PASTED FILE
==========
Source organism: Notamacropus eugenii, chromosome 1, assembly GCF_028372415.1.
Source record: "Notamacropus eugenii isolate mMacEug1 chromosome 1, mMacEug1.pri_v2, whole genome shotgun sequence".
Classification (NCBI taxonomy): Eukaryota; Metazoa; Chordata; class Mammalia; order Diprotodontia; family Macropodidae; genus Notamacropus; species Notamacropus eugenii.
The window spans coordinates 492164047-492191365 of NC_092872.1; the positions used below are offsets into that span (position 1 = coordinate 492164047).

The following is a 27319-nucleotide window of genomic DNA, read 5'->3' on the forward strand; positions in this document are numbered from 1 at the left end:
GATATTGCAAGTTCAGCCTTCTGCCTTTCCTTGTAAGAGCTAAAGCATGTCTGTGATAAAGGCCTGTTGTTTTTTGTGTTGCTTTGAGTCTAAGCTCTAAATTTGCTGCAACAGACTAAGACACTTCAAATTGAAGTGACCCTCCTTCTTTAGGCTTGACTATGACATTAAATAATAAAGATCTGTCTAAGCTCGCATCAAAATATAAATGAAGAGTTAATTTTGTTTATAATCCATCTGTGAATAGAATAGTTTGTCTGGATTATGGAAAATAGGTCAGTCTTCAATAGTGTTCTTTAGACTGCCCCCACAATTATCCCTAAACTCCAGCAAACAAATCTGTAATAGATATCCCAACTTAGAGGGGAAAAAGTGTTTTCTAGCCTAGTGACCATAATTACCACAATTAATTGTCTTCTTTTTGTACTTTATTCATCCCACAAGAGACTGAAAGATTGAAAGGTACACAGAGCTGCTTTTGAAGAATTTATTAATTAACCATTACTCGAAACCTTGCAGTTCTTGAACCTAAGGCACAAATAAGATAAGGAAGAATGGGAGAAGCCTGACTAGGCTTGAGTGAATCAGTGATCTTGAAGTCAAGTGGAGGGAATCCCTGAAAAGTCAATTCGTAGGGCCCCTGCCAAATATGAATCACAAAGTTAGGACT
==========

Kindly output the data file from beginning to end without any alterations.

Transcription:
Source organism: Notamacropus eugenii, chromosome 1, assembly GCF_028372415.1.
Source record: "Notamacropus eugenii isolate mMacEug1 chromosome 1, mMacEug1.pri_v2, whole genome shotgun sequence".
Classification (NCBI taxonomy): Eukaryota; Metazoa; Chordata; class Mammalia; order Diprotodontia; family Macropodidae; genus Notamacropus; species Notamacropus eugenii.
The window spans coordinates 492164047-492191365 of NC_092872.1; the positions used below are offsets into that span (position 1 = coordinate 492164047).

The following is a 27319-nucleotide window of genomic DNA, read 5'->3' on the forward strand; positions in this document are numbered from 1 at the left end:
GATATTGCAAGTTCAGCCTTCTGCCTTTCCTTGTAAGAGCTAAAGCATGTCTGTGATAAAGGCCTGTTGTTTTTTGTGTTGCTTTGAGTCTAAGCTCTAAATTTGCTGCAACAGACTAAGACACTTCAAATTGAAGTGACCCTCCTTCTTTAGGCTTGACTATGACATTAAATAATAAAGATCTGTCTAAGCTCGCATCAAAATATAAATGAAGAGTTAATTTTGTTTATAATCCATCTGTGAATAGAATAGTTTGTCTGGATTATGGAAAATAGGTCAGTCTTCAATAGTGTTCTTTAGACTGCCCCCACAATTATCCCTAAACTCCAGCAAACAAATCTGTAATAGATATCCCAACTTAGAGGGGAAAAAGTGTTTTCTAGCCTAGTGACCATAATTACCACAATTAATTGTCTTCTTTTTGTACTTTATTCATCCCACAAGAGACTGAAAGATTGAAAGGTACACAGAGCTGCTTTTGAAGAATTTATTAATTAACCATTACTCGAAACCTTGCAGTTCTTGAACCTAAGGCACAAATAAGATAAGGAAGAATGGGAGAAGCCTGACTAGGCTTGAGTGAATCAGTGATCTTGAAGTCAAGTGGAGGGAATCCCTGAAAAGTCAATTCGTAGGGCCCCTGCCAAATATGAATCACAAAGTTAGGACT